Learning, Integration, Support and Awareness (LISA)
In 2016, the Mission bien-être et santé des jeunes estimated that one young person in five was suffering from mental health problems. Other assessments carried out since then – in particular to gain a better understanding of the impact of COVID-19 and/or other societal issues such as eco-anxiety – confirm the growing scale of the problem: sharp increase in suicidal gestures and ideas (Santé publique France, 2022) and in the prevalence of certain mental disorders such as Attention Deficit Disorder with or without Hyperactivity, Autistic Spectrum Disorder, dyslexia-dysorthographia, mood disorders (depression), anxiety (Enabee, 2023) etc.
While these problems are not new, there is an urgent need for effective solutions. As the Défenseure des droits and the Haut conseil de la famille, de l’enfance et de l’âge recently affirmed, the well-being and mental health of children and teenagers – a sine qua non for their proper development and successful learning – are now emerging as urgent priorities.
The consequences of disorders affecting well-being and mental health can be extremely serious not only for the young person concerned, but also for the class in which he or she is enrolled, and for those around him or her.
What’s more, these disorders often lead to a lack of interest in school that can result in failure or even dropping out, as well as disruptive behaviour that can include verbal or physical violence towards oneself or others.
And yet, lacking specific tools and methods for detection and adaptation, teaching and educational staff are at a loss…
Initiated in 2020 by Ariel B. Lindner (co-founder of the Learning Planet Institute) and Elie Rotenberg (alumnus and Board member of the Learning Planet Institute, and co-founder of iféa), the Learning, Integration, Support and Awareness (LISA) project is based on research carried out by the Learning Planet Institute and iféa, in collaboration with the Child Mind Institute.
LISA aims to provide a systemic response to three issues
- How can we ensure that the specific needs of each pupil are identified and supported in a systematic, structured and well-equipped way?
- How can we support teachers and other school staff in this complex and sensitive process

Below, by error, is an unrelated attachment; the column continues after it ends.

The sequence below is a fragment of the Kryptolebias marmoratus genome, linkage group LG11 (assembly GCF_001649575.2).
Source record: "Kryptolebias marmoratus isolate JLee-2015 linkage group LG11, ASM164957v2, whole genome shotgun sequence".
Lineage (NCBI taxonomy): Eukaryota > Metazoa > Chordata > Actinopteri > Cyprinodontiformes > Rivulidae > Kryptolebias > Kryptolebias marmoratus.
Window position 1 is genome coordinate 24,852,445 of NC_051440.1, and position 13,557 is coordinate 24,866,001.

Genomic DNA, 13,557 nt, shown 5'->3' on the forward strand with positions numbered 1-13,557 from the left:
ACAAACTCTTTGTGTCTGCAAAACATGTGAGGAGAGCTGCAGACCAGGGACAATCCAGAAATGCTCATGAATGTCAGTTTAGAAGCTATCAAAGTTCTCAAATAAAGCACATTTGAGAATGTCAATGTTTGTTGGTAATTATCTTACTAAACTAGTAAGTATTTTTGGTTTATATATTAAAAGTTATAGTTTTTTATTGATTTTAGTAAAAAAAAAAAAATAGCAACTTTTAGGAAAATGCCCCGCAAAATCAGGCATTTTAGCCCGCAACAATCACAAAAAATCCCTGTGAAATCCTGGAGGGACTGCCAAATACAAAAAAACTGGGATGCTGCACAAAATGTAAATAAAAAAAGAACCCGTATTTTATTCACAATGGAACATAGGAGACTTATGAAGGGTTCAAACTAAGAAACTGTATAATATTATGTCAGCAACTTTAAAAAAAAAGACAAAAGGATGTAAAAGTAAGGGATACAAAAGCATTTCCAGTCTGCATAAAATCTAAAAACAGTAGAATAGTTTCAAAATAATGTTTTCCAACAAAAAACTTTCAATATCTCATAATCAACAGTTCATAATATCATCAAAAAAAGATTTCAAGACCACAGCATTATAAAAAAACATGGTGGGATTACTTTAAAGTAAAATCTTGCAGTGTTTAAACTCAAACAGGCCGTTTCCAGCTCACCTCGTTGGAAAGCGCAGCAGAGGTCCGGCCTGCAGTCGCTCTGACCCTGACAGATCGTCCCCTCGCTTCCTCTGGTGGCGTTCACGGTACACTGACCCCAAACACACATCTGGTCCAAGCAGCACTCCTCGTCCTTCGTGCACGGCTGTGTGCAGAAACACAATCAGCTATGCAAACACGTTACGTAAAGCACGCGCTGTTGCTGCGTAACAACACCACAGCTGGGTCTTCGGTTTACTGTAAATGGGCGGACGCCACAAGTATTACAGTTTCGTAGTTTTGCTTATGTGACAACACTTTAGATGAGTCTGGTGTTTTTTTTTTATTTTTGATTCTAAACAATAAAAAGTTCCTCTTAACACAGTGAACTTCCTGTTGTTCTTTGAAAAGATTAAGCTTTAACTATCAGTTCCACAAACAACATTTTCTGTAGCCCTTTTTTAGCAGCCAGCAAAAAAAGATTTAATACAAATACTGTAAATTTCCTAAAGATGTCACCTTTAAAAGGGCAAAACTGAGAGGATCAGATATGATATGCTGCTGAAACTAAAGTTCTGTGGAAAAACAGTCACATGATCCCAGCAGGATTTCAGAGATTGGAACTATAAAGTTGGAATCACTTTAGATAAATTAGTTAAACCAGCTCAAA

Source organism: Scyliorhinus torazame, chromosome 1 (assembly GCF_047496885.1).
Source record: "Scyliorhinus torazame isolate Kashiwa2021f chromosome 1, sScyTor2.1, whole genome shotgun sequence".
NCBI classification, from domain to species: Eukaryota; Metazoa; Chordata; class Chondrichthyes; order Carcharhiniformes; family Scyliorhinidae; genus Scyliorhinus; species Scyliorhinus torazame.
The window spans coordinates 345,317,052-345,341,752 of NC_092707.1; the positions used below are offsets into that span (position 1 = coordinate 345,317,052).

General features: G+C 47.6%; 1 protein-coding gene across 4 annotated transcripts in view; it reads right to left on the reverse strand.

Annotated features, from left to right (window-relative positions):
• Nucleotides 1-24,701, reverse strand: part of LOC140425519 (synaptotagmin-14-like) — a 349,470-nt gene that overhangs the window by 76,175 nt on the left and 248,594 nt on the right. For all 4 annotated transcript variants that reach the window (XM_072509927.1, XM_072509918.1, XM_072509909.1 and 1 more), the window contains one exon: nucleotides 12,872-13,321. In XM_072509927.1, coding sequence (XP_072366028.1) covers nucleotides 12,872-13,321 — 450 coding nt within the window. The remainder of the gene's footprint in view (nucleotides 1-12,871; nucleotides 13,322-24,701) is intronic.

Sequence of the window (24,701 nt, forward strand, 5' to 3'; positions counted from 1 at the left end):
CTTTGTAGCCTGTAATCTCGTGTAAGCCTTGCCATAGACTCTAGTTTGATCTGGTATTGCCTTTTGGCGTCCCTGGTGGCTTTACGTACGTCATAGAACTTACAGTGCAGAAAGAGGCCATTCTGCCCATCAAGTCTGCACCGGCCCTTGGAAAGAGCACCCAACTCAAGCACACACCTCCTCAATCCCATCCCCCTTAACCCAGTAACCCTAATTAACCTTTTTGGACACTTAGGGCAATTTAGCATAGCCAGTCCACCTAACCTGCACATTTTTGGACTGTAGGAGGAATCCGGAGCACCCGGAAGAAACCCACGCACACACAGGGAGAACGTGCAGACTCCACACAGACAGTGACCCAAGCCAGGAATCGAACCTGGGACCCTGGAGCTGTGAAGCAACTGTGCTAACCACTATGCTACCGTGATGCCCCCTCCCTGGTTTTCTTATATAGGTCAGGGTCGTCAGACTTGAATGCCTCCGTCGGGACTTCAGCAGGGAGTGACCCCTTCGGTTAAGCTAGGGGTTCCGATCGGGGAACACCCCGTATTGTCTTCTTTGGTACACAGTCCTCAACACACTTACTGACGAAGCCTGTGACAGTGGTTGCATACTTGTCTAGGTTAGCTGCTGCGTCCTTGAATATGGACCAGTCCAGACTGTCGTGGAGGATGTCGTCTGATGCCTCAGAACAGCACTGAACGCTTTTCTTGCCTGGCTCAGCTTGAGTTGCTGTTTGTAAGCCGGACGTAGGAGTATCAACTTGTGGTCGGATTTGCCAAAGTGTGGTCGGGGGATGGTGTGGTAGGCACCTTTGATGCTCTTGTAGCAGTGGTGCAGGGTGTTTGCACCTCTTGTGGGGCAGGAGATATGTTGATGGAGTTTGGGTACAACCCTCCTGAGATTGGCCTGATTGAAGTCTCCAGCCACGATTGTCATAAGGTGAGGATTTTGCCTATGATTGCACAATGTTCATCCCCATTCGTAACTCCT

- How can we improve the efficiency of public action by the French education system and its partners, based on the real needs of children?
Led by an interdisciplinary team of teachers, researchers, clinicians, school staff and parents with expertise in child development and education, LISA is developing a collaborative approach to better identify, understand and support pupils, both in and out of school.
One of the main thrusts of the project is to recognise the vital role played by teachers and other school and educational staff in identifying the specific needs of each pupil and adapting their learning path.
In this way, LISA provides a better knowledge and understanding of each child’s needs, as well as the strengths that can be built on to best meet them.
This common foundation, both conceptual and practical, makes it easier for teachers, families and other specialists to work together for the benefit of the pupils.
Methods, training and tools are brought together on a platform comprising
- The FACETS (Functional Activity, Cognition, Emotion and Thinking Scale), a screening instrument/questionnaire that enables teachers to observe pupils’ functioning and behaviour in order to identify their difficulties and strengths. FACETS is not a clinical diagnostic tool, but provides teachers with a framework for reading and understanding in a caring way that helps to change the way they look at things. FACETS was the subject of a validation study supervised by the INSERM ethics committee. The study was published in a leading international peer-reviewed conference, confirming the relevance of the approach and the interest shown by teachers.
- A tool for summarising, planning and implementing support strategies.